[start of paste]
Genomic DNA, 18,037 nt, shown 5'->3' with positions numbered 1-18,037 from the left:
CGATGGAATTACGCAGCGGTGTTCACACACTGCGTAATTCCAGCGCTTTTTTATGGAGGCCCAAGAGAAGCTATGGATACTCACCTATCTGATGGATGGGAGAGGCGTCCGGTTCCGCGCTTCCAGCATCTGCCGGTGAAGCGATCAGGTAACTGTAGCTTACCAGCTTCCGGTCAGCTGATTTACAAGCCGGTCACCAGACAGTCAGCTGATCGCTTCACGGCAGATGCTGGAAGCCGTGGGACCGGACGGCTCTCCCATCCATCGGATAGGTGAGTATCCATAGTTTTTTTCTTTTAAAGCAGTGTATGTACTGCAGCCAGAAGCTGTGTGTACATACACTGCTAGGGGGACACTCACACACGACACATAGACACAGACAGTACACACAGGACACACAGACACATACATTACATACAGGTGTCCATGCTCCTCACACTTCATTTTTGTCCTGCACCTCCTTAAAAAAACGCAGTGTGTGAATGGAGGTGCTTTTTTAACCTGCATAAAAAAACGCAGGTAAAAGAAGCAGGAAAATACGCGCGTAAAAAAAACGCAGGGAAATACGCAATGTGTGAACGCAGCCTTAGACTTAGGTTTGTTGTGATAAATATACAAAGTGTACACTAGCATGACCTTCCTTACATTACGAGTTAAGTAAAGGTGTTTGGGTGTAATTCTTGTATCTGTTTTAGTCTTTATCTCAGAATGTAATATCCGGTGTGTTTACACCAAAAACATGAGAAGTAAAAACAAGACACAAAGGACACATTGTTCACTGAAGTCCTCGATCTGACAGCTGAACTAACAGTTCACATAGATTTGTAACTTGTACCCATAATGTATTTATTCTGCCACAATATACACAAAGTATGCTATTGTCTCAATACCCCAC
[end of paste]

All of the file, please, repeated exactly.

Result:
Genomic DNA, 18,037 nt, shown 5'->3' with positions numbered 1-18,037 from the left:
CGATGGAATTACGCAGCGGTGTTCACACACTGCGTAATTCCAGCGCTTTTTTATGGAGGCCCAAGAGAAGCTATGGATACTCACCTATCTGATGGATGGGAGAGGCGTCCGGTTCCGCGCTTCCAGCATCTGCCGGTGAAGCGATCAGGTAACTGTAGCTTACCAGCTTCCGGTCAGCTGATTTACAAGCCGGTCACCAGACAGTCAGCTGATCGCTTCACGGCAGATGCTGGAAGCCGTGGGACCGGACGGCTCTCCCATCCATCGGATAGGTGAGTATCCATAGTTTTTTTCTTTTAAAGCAGTGTATGTACTGCAGCCAGAAGCTGTGTGTACATACACTGCTAGGGGGACACTCACACACGACACATAGACACAGACAGTACACACAGGACACACAGACACATACATTACATACAGGTGTCCATGCTCCTCACACTTCATTTTTGTCCTGCACCTCCTTAAAAAAACGCAGTGTGTGAATGGAGGTGCTTTTTTAACCTGCATAAAAAAACGCAGGTAAAAGAAGCAGGAAAATACGCGCGTAAAAAAAACGCAGGGAAATACGCAATGTGTGAACGCAGCCTTAGACTTAGGTTTGTTGTGATAAATATACAAAGTGTACACTAGCATGACCTTCCTTACATTACGAGTTAAGTAAAGGTGTTTGGGTGTAATTCTTGTATCTGTTTTAGTCTTTATCTCAGAATGTAATATCCGGTGTGTTTACACCAAAAACATGAGAAGTAAAAACAAGACACAAAGGACACATTGTTCACTGAAGTCCTCGATCTGACAGCTGAACTAACAGTTCACATAGATTTGTAACTTGTACCCATAATGTATTTATTCTGCCACAATATACACAAAGTATGCTATTGTCTCAATACCCCAC